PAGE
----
„Physics helps to open your mind,“ Dr. Marina Rodio says. She is CUI’s Louise Johnson Fellow 2017, who has come to Hamburg in October to work in Prof. Holger Lange’s group at Universität Hamburg. Marina Rodio’s research is focused on the synthesis and functionalization of nanomaterials for ultrafast dynamics analysis. She is bringing together the skills she acquired thus far: the design of nanomaterials via organic chemistry and laser ablation in liquids, for moving forward to ultrafast spectroscopy and catalysis applications.
Rodio was born in Veglie, a comune in the south of Italy. From an early age on, she was interested in mathematics, physics, biology and chemistry. “I was always interested in the ‘why’. Why can we see a color, why is something falling down? And often the answer is not visible at the first glance.” Fortunately, her parents always supported her passion for studying and teacher at her high school as well as friends encouraged her by spending time talking about science and future projects. The first step for Rodio was to get the bachelor in physics at the University of Salento. Then she decided to move out and study in Rome: “Living all the time in the same place could entail to have a fixed point of view about people and life. I wanted to move to a big city to get more opportunities, to acquire new skills and a broader vision of my life.” She had the feeling that by studying physics, she could reach this aim and moving to Rome was the starting step.
“Working in academia requires being flexible”
Maybe nowadays more women are interested in the natural sciences, as society starts providing more and better support, Rodio thinks. Companies even assure a stable life. The point for her, however, is whether more women are interested in an academic profession. “Working in academia, requires being flexible. The international experience is one of the main criteria in research; that requires managing personal life and plans for future in a dynamic way and being open minded towards the new. But, this is also a training to always look at the good of the life,” Rodio explains. After completing her master’s in (bio)physics at the university La Sapienza in Rome, she continued her training at the Istituto Italiano di Tecnologia (IIT) in Genoa. An internship in the nanochemistry department provided her with the knowledge of the chemical synthesis of nanomaterials; the PhD in the laser laboratory of the nanophysics department made her expert in the design and characterization of nanomaterials, laser ablation in liquids and laser optics. As a postdoc in the nanocarbon group, she worked on nanomaterials functionalization via wet chemistry; a short-term scientific mission at the Institute of Pathology in Bucharest offered insight into biology – cell lines cultures. “I am really trained in interdisciplinary thinking,” Rodio resumes. “Now I want to use all my background to move forward and acquire new skills and competences.”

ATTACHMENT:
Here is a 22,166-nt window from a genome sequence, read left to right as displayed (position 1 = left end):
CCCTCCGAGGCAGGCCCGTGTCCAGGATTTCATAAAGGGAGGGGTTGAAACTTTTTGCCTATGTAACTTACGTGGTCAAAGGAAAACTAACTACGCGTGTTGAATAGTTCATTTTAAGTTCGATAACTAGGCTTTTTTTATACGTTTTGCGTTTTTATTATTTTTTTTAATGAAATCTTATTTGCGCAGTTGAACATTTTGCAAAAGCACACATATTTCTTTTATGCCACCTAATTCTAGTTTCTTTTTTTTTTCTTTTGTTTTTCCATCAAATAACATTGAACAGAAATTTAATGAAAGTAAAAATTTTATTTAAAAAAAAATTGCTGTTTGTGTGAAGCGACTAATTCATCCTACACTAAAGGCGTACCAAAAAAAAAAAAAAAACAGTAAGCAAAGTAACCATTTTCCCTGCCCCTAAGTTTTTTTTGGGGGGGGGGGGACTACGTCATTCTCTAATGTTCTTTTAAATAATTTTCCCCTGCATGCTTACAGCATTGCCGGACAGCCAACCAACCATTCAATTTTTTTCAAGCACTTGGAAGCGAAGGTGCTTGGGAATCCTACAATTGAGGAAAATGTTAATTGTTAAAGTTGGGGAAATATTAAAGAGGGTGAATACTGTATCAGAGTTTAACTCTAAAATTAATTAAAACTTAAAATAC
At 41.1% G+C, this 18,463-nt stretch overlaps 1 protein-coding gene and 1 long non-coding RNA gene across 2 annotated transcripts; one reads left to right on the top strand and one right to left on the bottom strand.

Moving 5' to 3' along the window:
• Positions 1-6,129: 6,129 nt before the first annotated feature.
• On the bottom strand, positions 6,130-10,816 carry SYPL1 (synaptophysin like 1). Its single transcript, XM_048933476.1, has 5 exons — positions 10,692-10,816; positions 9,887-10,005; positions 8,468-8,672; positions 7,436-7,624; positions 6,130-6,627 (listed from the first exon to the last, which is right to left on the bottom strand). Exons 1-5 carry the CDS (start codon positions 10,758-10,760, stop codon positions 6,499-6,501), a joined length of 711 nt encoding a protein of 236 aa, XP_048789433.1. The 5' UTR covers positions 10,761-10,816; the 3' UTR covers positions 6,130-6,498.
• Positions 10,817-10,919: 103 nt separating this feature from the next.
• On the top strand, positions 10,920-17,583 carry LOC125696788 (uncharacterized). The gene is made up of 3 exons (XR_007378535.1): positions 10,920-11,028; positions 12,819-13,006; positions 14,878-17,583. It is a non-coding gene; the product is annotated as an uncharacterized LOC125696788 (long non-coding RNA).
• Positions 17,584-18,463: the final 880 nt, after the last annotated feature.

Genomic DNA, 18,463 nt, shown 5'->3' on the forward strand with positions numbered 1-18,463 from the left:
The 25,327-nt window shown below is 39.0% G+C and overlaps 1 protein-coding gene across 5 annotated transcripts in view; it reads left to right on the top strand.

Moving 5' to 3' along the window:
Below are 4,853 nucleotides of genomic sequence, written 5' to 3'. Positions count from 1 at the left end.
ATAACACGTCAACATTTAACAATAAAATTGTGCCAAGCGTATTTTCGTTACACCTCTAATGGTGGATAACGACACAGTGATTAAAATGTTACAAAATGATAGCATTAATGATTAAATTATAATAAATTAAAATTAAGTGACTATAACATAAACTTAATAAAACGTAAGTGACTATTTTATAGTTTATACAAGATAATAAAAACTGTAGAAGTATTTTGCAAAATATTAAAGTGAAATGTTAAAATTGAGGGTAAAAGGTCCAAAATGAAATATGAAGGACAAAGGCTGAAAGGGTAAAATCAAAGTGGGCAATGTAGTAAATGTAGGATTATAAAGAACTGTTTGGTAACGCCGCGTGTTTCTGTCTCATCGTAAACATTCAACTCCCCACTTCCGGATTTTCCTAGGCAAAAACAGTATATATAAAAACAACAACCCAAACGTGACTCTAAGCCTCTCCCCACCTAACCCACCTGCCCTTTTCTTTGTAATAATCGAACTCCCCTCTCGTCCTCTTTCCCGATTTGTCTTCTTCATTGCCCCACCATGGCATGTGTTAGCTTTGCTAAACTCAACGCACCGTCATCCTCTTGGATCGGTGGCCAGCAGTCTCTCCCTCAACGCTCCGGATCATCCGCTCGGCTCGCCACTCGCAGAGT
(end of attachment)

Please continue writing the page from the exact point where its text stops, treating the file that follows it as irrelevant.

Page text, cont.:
CUI’s annual meeting offered a perfect start
One of the first events she attended was CUI’s annual meeting in Hohwacht. “That was perfect. I met many scientists and the other Louise Johnson Fellows. I got known of the CUI´s infrastructures and research and I appreciated the attention and services that CUI offers for supporting scientist,” Rodio says. She also really appreciated the advices given by other Louise Johnson Fellows and their enthusiasm about the fellowship. “The project that I am developing has been thought to provide new insights in the mechanism of molecule´s catalysis mediated by nanoparticles. I will do all my best to succeed in this project and I feel that CUI will support all my efforts.”
In the meantime, Rodio is enjoying life in Hamburg. “The city is really organized, schedules work, very good services, such as the bicycle renting, a very good flight connection and the city feels really safe.” Even the weather doesn’t feel that bad when you have a chance to compare – a broader vision. Text: Adler